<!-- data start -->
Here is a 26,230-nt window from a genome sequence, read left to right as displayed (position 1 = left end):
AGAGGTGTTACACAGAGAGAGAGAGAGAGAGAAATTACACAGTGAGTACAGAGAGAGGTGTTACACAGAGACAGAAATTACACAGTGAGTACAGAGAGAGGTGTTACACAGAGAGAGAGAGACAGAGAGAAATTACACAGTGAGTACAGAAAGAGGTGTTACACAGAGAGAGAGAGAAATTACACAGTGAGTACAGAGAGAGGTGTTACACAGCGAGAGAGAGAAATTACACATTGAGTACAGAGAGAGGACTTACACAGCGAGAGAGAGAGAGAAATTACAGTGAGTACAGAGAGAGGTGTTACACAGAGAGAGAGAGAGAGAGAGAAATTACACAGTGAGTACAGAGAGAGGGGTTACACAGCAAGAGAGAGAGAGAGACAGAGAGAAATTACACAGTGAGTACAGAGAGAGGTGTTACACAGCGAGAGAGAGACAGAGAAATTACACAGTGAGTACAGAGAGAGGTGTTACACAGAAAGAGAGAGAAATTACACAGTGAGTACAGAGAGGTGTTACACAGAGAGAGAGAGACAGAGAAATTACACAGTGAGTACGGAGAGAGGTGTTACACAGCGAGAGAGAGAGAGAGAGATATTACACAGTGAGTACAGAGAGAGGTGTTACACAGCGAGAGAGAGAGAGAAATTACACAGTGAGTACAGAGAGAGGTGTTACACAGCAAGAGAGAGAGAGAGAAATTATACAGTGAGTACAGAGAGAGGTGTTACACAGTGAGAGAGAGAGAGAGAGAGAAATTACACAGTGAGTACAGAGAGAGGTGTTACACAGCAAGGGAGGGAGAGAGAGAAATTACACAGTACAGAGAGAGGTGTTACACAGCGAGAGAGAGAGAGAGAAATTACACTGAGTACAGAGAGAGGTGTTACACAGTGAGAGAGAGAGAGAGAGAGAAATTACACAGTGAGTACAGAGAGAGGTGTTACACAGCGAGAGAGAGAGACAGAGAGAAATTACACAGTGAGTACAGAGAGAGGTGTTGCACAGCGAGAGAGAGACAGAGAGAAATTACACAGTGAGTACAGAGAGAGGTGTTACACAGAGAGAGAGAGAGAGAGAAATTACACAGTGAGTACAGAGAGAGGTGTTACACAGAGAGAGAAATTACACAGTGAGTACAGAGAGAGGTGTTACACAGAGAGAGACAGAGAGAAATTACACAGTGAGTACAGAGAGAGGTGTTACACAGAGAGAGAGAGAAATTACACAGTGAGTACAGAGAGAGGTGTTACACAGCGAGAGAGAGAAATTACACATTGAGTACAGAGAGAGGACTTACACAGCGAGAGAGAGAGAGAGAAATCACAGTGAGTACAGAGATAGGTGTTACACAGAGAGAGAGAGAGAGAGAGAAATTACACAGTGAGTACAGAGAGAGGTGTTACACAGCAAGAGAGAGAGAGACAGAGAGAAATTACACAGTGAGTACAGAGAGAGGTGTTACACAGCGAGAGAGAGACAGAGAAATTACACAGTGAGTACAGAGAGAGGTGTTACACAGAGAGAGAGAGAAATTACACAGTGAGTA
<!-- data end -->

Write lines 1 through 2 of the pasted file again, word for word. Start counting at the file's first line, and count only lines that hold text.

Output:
Here is a 26,230-nt window from a genome sequence, read left to right as displayed (position 1 = left end):
AGAGGTGTTACACAGAGAGAGAGAGAGAGAGAAATTACACAGTGAGTACAGAGAGAGGTGTTACACAGAGACAGAAATTACACAGTGAGTACAGAGAGAGGTGTTACACAGAGAGAGAGAGACAGAGAGAAATTACACAGTGAGTACAGAAAGAGGTGTTACACAGAGAGAGAGAGAAATTACACAGTGAGTACAGAGAGAGGTGTTACACAGCGAGAGAGAGAAATTACACATTGAGTACAGAGAGAGGACTTACACAGCGAGAGAGAGAGAGAAATTACAGTGAGTACAGAGAGAGGTGTTACACAGAGAGAGAGAGAGAGAGAGAAATTACACAGTGAGTACAGAGAGAGGGGTTACACAGCAAGAGAGAGAGAGAGACAGAGAGAAATTACACAGTGAGTACAGAGAGAGGTGTTACACAGCGAGAGAGAGACAGAGAAATTACACAGTGAGTACAGAGAGAGGTGTTACACAGAAAGAGAGAGAAATTACACAGTGAGTACAGAGAGGTGTTACACAGAGAGAGAGAGACAGAGAAATTACACAGTGAGTACGGAGAGAGGTGTTACACAGCGAGAGAGAGAGAGAGAGATATTACACAGTGAGTACAGAGAGAGGTGTTACACAGCGAGAGAGAGAGAGAAATTACACAGTGAGTACAGAGAGAGGTGTTACACAGCAAGAGAGAGAGAGAGAAATTATACAGTGAGTACAGAGAGAGGTGTTACACAGTGAGAGAGAGAGAGAGAGAGAAATTACACAGTGAGTACAGAGAGAGGTGTTACACAGCAAGGGAGGGAGAGAGAGAAATTACACAGTACAGAGAGAGGTGTTACACAGCGAGAGAGAGAGAGAGAAATTACACTGAGTACAGAGAGAGGTGTTACACAGTGAGAGAGAGAGAGAGAGAGAAATTACACAGTGAGTACAGAGAGAGGTGTTACACAGCGAGAGAGAGAGACAGAGAGAAATTACACAGTGAGTACAGAGAGAGGTGTTGCACAGCGAGAGAGAGACAGAGAGAAATTACACAGTGAGTACAGAGAGAGGTGTTACACAGAGAGAGAGAGAGAGAGAAATTACACAGTGAGTACAGAGAGAGGTGTTACACAGAGAGAGAAATTACACAGTGAGTACAGAGAGAGGTGTTACACAGAGAGAGACAGAGAGAAATTACACAGTGAGTACAGAGAGAGGTGTTACACAGAGAGAGAGAGAAATTACACAGTGAGTACAGAGAGAGGTGTTACACAGCGAGAGAGAGAAATTACACATTGAGTACAGAGAGAGGACTTACACAGCGAGAGAGAGAGAGAGAAATCACAGTGAGTACAGAGATAGGTGTTACACAGAGAGAGAGAGAGAGAGAGAAATTACACAGTGAGTACAGAGAGAGGTGTTACACAGCAAGAGAGAGAGAGACAGAGAGAAATTACACAGTGAGTACAGAGAGAGGTGTTACACAGCGAGAGAGAGACAGAGAAATTACACAGTGAGTACAGAGAGAGGTGTTACACAGAGAGAGAGAGAAATTACACAGTGAGTA